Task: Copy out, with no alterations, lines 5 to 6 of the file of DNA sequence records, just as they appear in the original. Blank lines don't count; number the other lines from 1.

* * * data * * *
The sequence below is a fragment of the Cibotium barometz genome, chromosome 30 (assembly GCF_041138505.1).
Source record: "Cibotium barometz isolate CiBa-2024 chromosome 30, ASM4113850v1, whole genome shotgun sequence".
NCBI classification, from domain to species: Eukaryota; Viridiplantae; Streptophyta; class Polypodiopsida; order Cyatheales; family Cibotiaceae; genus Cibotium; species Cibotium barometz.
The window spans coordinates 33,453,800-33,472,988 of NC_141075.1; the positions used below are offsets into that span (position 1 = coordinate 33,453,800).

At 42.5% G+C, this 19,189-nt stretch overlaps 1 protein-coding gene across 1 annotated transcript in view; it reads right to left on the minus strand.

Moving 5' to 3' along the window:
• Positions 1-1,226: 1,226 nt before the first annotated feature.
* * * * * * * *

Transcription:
At 42.5% G+C, this 19,189-nt stretch overlaps 1 protein-coding gene across 1 annotated transcript in view; it reads right to left on the minus strand.

Moving 5' to 3' along the window: